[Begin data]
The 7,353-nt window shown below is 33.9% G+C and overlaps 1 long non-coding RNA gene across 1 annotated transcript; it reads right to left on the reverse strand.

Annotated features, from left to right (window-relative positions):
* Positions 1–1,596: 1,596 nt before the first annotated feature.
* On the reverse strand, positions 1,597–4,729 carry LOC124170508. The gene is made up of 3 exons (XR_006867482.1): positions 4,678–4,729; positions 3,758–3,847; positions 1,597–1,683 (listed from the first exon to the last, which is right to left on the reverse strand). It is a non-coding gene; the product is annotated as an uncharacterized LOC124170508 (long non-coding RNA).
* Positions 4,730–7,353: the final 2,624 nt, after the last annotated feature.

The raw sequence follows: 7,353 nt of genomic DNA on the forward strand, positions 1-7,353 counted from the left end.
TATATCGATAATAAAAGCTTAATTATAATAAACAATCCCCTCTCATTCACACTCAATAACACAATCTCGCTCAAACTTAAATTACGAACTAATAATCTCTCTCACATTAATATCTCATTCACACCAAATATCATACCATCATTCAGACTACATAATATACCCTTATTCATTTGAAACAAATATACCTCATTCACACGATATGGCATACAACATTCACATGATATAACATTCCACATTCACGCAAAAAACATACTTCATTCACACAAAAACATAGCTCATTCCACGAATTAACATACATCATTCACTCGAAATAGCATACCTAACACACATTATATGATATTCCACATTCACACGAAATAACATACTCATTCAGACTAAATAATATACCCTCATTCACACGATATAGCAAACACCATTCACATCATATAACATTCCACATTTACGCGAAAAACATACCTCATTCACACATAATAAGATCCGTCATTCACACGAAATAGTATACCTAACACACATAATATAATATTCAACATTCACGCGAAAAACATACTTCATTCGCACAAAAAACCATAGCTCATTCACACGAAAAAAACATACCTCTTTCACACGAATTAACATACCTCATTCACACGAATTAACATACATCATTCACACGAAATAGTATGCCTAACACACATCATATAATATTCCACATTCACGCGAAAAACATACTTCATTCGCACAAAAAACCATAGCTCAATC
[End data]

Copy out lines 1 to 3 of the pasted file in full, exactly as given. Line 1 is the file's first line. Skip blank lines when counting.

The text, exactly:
The 7,353-nt window shown below is 33.9% G+C and overlaps 1 long non-coding RNA gene across 1 annotated transcript; it reads right to left on the reverse strand.

Annotated features, from left to right (window-relative positions):
* Positions 1–1,596: 1,596 nt before the first annotated feature.